Volume 29, Number 1—January 2023
Pathologic and Immunohistochemical Evidence of Possible Francisellaceae among Aborted Ovine Fetuses, Uruguay
The only genus of the Francisellaceae family known to contain species pathogenic to mammals is Francisella, for which reported cases in the Southern Hemisphere have been limited to Australia. We describe severe necrotizing and inflammatory lesions and intralesional immunohistochemical identification of Francisella sp. lipopolysaccharide among aborted ovine fetuses in Uruguay.
The Francisellaceae family comprises gram-negative coccobacilli and 4 genera are currently recognized: Francisella, Allofrancisella, Pseudofrancisella, and Cysteiniphilum (1), of which only Francisella is of clinical relevance. Francisella tularensis is the most studied species because it causes tularemia, a highly transmissible, potentially life-threatening, zoonotic disease, also considered a potential bioterrorism agent (2,3).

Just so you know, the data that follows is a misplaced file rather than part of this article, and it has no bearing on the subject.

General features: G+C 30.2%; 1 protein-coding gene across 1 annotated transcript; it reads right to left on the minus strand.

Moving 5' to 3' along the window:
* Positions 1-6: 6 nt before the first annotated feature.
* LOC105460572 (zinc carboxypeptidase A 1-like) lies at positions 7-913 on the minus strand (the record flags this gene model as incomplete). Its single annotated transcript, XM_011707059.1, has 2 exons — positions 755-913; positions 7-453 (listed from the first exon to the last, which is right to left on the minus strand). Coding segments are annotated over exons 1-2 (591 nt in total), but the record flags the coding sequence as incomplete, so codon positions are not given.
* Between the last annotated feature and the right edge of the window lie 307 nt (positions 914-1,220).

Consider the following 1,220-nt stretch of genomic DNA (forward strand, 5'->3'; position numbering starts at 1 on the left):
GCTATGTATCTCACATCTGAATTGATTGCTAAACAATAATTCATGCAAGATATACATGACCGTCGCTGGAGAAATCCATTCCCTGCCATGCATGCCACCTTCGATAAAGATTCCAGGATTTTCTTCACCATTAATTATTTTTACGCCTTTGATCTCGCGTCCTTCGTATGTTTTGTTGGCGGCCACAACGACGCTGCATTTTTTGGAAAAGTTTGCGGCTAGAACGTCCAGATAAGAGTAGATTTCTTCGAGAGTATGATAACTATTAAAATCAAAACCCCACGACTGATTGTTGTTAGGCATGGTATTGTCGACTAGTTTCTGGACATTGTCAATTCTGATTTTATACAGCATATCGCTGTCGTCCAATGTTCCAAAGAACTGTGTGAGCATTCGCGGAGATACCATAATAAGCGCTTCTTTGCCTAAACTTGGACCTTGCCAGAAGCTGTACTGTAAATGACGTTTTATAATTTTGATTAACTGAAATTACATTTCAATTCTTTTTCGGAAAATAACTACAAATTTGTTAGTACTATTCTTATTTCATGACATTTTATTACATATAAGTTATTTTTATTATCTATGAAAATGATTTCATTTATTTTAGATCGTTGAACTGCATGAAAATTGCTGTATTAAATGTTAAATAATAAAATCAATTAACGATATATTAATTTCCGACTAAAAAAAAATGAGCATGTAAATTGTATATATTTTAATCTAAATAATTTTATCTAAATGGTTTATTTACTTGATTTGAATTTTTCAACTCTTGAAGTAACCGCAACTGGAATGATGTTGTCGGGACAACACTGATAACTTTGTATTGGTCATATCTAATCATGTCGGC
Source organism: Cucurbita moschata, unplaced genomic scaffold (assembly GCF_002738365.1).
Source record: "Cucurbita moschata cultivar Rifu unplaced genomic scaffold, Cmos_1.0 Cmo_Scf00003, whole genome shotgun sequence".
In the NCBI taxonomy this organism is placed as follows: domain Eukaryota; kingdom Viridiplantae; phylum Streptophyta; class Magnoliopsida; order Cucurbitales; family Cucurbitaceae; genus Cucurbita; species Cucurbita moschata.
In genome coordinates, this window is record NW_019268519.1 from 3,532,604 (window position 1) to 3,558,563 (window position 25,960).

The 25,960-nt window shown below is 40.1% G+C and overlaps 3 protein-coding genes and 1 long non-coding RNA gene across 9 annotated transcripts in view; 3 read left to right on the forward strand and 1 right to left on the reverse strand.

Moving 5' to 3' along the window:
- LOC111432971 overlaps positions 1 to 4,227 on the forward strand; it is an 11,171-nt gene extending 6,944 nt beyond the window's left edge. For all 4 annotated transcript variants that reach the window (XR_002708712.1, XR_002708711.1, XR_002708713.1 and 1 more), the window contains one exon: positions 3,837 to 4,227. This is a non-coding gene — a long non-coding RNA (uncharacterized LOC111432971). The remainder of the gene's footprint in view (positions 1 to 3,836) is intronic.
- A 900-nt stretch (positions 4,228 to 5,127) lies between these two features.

Tularemia occurs over almost the entire Northern Hemisphere but is rarely reported in the Southern Hemisphere, where the only published cases have occurred in Australia (4–7). F. tularensis comprises 4 subspecies, tularensis, holarctica, mediasiatica, and novicida. F. tularensis subsp. tularensis occurs almost exclusively in North America and is responsible for 80%–90% of the tularemia cases, despite the co-existence of subspecies holarctica, which is the cause of most tularemia cases in Europe (2). The few cases of F. tularensis infection described in Australia were associated with F. tularensis subsp. holarctica and novicida (4–6). In the Americas, tularemia occurs in the United States, Mexico, and Canada (2,8), and no disease caused by Francisella spp. bacteria in mammals has been reported south of Mexico.